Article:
In several of our company's applications, we use a custom logger. It's fairly robust, though we may replace it with something like NLog in the future. One of the logger's tasks is to log any exceptions encountered in the application.

One concern I've always had is that the exception handling within the logger allows for a silent failure. That is, if the log isn't written for a given exception (due to an error in the logger), how should I handle it and (somehow) log the exception in the logger itself?

Let's say the WriteLog function throws an exception. Should I try to call the function some number of times or until the exception isn't thrown? Should I try to write the thrown exception with the logger (which would likely just result in exceptions all the way down. . .)? I have been lucky enough to not encounter this situation except when we were first implementing the custom logger. On the other hand, I have no way of knowing at the moment if the logger has failed to log application exceptions (due to its own exceptions).

I have tried searching online and on some SE sites, but it's been fruitless so far since all the posts deal with errors in a logger (but not potential exceptions and how to log them) or with exceptions outside the logger.

  • 2
    "You should be defensive but to a point..."
    – gnat
    Commented Dec 12, 2014 at 17:33
  • 5
    Log to stderr that your output medium has failed or that the "impossible" happened.
    – Doval
    Commented Dec 12, 2014 at 17:34
  • 1
    Send an email to the developers or just display the error with an email address and let the user copy & paste the error.
    – Chloe
    Commented Dec 12, 2014 at 19:32

2 Answers 2


When you encounter exceptions within the logger itself, you shouldn't use the logger to log its own exceptions. The reason for that is that:

  • You may be stuck in an infinite loop. Imagine that within your logger, you have a conditional branch which wasn't tested (and generates an exception). Imagine that once the condition is met, any further reported exception is handled by the same branch. This means that from the moment the branch is executed, you're in an infinite loop.

  • You may be stuck in a temporary loop, generating thousands of exceptions per second. Imagine you're reporting exceptions to a remote server. An issue with the server causes another exception, which causes another one, and so on, until the connection is back.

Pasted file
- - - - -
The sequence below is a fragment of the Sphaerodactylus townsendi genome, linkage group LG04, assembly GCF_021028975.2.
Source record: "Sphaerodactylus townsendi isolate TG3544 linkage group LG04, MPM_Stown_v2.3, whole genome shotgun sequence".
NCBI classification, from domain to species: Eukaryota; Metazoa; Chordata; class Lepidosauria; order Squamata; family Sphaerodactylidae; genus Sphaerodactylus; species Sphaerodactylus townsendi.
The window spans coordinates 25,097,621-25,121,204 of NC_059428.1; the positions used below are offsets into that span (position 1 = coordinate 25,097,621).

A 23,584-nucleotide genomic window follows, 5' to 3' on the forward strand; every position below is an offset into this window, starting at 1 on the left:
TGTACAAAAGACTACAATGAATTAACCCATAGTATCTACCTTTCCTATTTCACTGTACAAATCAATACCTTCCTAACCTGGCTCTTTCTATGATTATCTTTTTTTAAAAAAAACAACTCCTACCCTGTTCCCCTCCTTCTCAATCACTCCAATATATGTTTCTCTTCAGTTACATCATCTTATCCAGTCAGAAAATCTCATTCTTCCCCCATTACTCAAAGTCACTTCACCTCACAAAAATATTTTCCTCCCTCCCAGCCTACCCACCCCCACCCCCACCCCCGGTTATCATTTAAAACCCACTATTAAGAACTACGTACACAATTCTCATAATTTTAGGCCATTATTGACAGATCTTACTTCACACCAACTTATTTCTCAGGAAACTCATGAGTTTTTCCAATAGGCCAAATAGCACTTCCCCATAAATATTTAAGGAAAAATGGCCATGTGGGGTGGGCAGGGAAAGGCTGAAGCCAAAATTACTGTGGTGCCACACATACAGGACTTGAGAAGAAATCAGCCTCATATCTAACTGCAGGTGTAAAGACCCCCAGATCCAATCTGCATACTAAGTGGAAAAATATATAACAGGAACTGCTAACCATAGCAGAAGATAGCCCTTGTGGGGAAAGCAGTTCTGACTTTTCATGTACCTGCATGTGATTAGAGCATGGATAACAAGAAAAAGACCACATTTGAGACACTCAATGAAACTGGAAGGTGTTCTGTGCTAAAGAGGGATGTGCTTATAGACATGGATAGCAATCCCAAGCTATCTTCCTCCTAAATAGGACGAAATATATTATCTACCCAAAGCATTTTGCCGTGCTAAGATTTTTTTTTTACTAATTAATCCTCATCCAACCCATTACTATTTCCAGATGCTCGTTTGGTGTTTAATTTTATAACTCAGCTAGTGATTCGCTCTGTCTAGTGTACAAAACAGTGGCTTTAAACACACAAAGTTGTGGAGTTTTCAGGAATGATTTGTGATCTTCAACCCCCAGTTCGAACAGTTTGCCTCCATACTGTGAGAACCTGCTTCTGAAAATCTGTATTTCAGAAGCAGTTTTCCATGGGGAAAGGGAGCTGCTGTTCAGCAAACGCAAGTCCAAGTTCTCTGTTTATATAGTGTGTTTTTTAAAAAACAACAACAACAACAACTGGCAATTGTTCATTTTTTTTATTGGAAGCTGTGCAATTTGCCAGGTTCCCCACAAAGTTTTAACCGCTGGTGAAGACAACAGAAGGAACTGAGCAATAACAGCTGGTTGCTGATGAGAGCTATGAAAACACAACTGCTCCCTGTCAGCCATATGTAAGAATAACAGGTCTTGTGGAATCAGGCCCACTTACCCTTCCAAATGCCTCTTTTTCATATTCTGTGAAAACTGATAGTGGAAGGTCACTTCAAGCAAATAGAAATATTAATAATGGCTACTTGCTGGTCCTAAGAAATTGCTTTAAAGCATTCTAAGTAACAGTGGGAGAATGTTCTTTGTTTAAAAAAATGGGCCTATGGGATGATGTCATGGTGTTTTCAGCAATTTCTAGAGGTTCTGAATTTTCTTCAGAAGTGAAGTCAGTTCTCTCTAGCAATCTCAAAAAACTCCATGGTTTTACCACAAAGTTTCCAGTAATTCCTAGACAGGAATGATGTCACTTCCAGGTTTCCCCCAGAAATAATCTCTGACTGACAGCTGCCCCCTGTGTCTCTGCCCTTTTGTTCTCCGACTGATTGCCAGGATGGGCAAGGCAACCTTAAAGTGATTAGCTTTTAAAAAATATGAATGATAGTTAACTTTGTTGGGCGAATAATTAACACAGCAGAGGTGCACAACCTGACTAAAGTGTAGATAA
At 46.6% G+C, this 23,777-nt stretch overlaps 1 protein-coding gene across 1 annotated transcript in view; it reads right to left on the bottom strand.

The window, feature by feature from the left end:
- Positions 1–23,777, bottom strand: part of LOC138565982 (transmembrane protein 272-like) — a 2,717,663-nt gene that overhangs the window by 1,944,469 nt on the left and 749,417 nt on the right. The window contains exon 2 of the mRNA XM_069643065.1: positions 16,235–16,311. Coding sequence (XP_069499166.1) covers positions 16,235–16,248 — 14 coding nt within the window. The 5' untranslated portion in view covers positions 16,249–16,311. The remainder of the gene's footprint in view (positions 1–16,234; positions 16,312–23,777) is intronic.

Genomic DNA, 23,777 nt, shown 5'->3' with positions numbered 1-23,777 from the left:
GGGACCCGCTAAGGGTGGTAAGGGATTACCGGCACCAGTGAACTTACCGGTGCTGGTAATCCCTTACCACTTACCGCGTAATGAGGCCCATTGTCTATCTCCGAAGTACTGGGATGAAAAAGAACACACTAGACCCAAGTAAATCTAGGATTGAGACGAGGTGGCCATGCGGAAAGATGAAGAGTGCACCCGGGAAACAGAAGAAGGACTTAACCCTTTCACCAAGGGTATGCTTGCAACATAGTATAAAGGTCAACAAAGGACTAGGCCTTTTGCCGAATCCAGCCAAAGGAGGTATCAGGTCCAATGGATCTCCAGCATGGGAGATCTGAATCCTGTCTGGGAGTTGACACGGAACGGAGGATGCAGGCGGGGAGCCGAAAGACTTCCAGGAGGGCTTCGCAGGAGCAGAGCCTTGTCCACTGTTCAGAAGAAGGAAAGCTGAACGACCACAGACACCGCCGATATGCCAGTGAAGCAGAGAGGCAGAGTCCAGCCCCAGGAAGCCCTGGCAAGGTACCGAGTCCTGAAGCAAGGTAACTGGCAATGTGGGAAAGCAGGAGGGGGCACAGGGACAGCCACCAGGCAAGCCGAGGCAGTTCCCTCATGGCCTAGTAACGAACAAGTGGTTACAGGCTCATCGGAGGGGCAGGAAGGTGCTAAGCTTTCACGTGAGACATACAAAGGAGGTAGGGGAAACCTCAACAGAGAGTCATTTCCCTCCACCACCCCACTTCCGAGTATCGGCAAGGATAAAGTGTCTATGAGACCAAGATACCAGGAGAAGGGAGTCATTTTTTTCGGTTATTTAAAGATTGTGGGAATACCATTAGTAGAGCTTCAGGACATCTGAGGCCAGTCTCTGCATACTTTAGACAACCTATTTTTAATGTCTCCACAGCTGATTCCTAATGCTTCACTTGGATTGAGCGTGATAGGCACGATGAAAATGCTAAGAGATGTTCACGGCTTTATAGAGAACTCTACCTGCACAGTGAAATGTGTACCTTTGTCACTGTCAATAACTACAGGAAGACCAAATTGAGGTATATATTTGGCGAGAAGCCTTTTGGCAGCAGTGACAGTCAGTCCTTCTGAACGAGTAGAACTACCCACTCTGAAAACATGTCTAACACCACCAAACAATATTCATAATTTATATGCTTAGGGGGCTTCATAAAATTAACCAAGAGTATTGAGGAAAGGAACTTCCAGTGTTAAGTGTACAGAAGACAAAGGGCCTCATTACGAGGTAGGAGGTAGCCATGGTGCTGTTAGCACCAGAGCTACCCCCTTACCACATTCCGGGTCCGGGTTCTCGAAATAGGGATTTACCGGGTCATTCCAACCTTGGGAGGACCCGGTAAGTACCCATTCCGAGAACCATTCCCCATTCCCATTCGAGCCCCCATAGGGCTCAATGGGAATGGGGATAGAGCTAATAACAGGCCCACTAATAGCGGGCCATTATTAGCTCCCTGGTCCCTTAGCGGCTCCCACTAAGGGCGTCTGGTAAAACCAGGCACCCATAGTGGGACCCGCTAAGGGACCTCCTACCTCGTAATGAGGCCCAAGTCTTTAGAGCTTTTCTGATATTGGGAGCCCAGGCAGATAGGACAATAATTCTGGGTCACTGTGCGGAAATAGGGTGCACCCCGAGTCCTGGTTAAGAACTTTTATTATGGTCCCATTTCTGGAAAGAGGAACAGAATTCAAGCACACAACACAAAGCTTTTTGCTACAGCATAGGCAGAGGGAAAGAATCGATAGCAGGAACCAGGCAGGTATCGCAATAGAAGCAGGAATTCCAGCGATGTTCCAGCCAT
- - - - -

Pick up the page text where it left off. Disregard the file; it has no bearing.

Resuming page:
What you should do instead is to fallback to a safer way to log the exceptions. For example, if your logger sends the exceptions to a remote server, send the exceptions within the logger to syslog instead. If your logger records exceptions in Windows Events and this action fails, store the failure exception in a simple text file.

Once you have that, the next question is how do you know that those exceptions occurred: if you have dozens of applications running on thousands of servers, you can't possibly SSH each of them on regular basis to check whether they were logging something locally.

One way is to have a cron job which checks for those “exceptional logs” and pushes them to the location where other exceptions are stored (eventually using your logger, but beware of infinite or temporary loops!).

  • I ran into this same problem with my exception logger that went to e-mail. If it failed to connect to a server, it got into a terrible infinite loop. So instead, I put a check in place to divert to the Event Log and prevent new e-mails from being sent out until a new connection could be made.
    – mgw854
    Commented Dec 12, 2014 at 17:41
  • I think we will try to implement a fallback as you suggest. Jon Raynor's suggestion to stop the application (in a critical logging situation) is also one we may pursue that we hadn't considered.
    – Zairja
    Commented Dec 12, 2014 at 20:27
  • What if you end up with timeouts sending to syslog or I/O errors writing to a file? You could still be making the problem worse, if the failures are due to a congested network or running out of disk space. This isn't exactly a holistic solution; you need to consider the possibility that there may not be any safe way of logging the errors. It's not that dangerous to log to your own logger as long as you incorporate cycle detection, exponential back-off, etc.
    – Aaronaught
    Commented Dec 13, 2014 at 5:48

If logging is critical to your application, then one should stop the application if logging fails.

If not critical, then being somewhat defensive one could have a secondary component to handle logging failures that logs/alerts to a secondary source. But even that is not fool proof and you will have to consider what happens if the secondary logger fails while it is monitoring the primary logger.

A good strategy is logging to a local file and if that fails, maybe logging that failure to the event log, generating an email alert, saving to a database, etc. With the logging frameworks that are available this should be foolproof unless the machine runs out of disk space or some other rare condition.

Ideally your better off failing silently as that will make the application less complex.

More importantly, to handle logging failures one should be monitoring the logs from a 3rd party. Over time you should be able to discern how many events a healthly application is logging. If it starts logging low or no events, then through monitoring you can see the problem occurring and potentially alert through that 3rd party mechanism.

  • 1
    +1 for making the distinction between critical and non-critical logging, as well as noting the importance of the number of logs per lapse of time. I'm disappointed that I haven't thought about those two aspects, while I've been using fallback logging for years. Commented Dec 12, 2014 at 19:03

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